SPAYING AND NEUTERING RABBITS
“Neutering” in this article often refers to both spaying females and castrating males.
BEHAVIOR REASONS TO CONSIDER NEUTERING
- Neutering will decrease sexual behavior in rabbits, including aggressive behavior in male and female rabbits. It will not completely eliminate sexual behavior, and it is not predictable how much or how little it might decrease it.
- Day length will influence behavior of both neutered and un-neutered individuals. Males may show increased aggressive behavior and females may dig a burrow or build a nest in the Spring.
- Mounting behavior directed towards other rabbits, by both male and female rabbits, often continues after neutering, because it is a normal part of excited and dominant behavior and not just sexual behavior.
- Un-neutered bucks are prone to mounting their owner’s legs, toys, mats, and other household objects; neutering will usually significantly decrease this behavior.
- Male aggression is decreased, so the incidence of fight wounds is decreased.
- Scent marking by spraying urine and depositing feces is decreased.
- There is a good chance that aggression towards the owner will decrease appreciably following neutering.
- Rabbits go through puberty at 5 to 8 months old. The older they are past this age, the less likely it is that neutering will significantly change their behavior.
PHYSICAL HEALTH REASONS TO CONSIDER NEUTERING
- Neutering prevents unwanted pregnancies, allowing both sexes to be housed together.
- Neutering prevents false pregnancies.
- Spaying might decrease the incidence of female reproductive disorders, including mammary, uterine, and ovarian cancer and endometritis.
SPAYING TO PREVENT FEMALE REPRODUCTIVE PROBLEMS: MORE DETAILS
- The original research on this topic was done in the 1940s.
- The idea that spaying rabbits would prevent reproductive problems became the conventional wisdom, but it has not been supported by additional research.
- In our experience at Yarmouth Vet Center, the incidence of female reproductive tract problems in rabbits is very low.
- Also, we have seen reproductive tract problems in both spayed and un-spayed females.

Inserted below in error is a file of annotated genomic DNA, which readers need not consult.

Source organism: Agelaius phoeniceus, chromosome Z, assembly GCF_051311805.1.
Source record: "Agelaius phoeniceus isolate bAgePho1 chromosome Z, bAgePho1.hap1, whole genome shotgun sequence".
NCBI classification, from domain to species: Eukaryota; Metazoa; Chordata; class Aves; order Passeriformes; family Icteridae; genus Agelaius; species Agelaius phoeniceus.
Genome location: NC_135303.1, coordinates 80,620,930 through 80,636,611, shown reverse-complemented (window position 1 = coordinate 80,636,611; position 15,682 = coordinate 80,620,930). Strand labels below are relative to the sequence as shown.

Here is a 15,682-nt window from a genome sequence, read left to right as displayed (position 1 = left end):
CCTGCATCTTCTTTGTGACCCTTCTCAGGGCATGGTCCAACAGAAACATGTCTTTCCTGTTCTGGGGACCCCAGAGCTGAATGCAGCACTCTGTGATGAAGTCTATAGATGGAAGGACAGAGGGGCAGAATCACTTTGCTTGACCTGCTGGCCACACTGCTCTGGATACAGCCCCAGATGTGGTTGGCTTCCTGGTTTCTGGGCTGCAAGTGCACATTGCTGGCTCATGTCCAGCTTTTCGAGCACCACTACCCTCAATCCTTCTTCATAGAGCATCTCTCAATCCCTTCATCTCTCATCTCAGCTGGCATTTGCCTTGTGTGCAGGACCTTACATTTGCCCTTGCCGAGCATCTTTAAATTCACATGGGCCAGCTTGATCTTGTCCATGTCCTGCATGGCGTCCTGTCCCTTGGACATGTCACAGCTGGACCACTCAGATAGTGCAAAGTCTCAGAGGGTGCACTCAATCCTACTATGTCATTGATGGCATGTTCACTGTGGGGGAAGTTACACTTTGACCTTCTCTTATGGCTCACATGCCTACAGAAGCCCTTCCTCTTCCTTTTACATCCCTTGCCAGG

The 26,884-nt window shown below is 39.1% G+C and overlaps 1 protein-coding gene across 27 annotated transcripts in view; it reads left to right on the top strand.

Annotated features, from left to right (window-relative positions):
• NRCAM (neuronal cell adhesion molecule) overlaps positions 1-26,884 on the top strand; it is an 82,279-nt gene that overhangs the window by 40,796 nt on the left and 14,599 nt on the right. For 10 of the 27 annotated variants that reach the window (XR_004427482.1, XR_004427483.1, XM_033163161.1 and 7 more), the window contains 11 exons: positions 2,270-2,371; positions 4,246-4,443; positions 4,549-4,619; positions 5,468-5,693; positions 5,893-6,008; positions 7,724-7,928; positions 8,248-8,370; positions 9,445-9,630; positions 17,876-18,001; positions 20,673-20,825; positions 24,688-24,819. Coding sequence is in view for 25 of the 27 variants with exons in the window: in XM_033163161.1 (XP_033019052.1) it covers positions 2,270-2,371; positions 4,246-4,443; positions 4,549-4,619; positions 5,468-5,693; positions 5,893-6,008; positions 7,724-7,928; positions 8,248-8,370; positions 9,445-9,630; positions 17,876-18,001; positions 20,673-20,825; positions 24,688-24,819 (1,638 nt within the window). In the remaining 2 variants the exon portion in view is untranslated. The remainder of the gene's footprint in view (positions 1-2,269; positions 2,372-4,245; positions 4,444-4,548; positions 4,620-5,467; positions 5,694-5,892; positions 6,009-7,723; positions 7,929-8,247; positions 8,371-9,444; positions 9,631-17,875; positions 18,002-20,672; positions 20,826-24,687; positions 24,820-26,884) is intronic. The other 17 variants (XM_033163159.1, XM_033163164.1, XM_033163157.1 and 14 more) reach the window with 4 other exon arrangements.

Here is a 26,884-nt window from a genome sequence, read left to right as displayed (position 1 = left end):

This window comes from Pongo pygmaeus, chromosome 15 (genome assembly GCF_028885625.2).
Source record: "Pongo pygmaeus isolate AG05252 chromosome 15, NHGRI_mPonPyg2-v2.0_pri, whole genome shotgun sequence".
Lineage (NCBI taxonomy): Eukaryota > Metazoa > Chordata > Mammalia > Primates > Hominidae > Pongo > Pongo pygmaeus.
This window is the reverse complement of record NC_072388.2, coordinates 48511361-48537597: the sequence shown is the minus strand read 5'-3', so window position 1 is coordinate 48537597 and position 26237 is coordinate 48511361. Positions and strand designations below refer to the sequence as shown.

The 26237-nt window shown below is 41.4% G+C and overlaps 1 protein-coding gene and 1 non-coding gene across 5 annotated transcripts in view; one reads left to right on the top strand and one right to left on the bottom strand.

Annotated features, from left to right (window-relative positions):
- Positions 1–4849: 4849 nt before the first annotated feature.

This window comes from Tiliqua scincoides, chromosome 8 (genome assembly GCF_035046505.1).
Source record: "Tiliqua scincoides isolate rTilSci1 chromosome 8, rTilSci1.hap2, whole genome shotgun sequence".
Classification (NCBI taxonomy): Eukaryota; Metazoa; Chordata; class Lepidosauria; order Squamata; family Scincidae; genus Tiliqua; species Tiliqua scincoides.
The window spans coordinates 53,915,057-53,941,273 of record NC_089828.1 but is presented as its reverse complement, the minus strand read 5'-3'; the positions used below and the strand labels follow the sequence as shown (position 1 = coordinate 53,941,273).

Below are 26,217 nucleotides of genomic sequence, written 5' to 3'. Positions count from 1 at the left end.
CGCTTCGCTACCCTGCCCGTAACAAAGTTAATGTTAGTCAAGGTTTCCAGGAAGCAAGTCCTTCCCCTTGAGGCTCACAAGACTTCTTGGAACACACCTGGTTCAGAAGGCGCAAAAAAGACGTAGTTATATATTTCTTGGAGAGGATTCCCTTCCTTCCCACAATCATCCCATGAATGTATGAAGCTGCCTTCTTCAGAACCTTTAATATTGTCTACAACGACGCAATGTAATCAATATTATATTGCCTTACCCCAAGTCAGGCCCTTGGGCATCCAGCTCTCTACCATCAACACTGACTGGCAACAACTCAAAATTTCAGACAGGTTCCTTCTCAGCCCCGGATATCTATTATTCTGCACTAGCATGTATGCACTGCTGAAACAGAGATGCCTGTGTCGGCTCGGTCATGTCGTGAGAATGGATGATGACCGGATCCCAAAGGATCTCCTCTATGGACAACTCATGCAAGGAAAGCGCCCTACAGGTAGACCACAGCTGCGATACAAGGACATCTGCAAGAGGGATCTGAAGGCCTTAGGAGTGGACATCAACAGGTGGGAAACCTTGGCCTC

- Puberty occurs at 4 to 5 months old in small breeds and 5 to 8 months old in large breeds.
- Testicles descend at 10 to 12 weeks old in all breeds.
- Approximately five months old is the best age to neuter both males and females. More specifically, three months or older for males and five months or older for females.
- The time of neutering until the time of infertility in males is 4 weeks. In other words, a male is potentially capable of impregnating a female for up to 1 month after neutering. We recommend waiting until 6 weeks after surgery to house a neutered male with females.
- It takes approximately 2 weeks for the internal and external incisions made when spaying a rabbit to heal. We recommend waiting until two weeks after spaying to introduce or re-introduce a rabbit that has been spayed to other rabbits.
- At Yarmouth Vet Center, we consider neutering male rabbits and spaying female rabbits to be routine procedures. We are experienced at performing them and very comfortable doing so.
- Most pet owners correctly understand that the risk of complications with neutering and spaying dogs and cats is very low.
- Because of their unique anatomy and physiology, the risk of complications is higher with rabbit spaying and neutering than dog and cat spaying and neutering.
- Surgical complications are more common with spaying female rabbits than neutering male rabbits.
- We recommend neutering male rabbits.
- We recommend spaying female rabbits only if modifying the rabbit’s behavior and preventing unwanted pregnancy are important concerns, and then only if the owner understands and accepts the possibility of surgical complications.
Yarmouth Veterinary Center
2015; updated 2017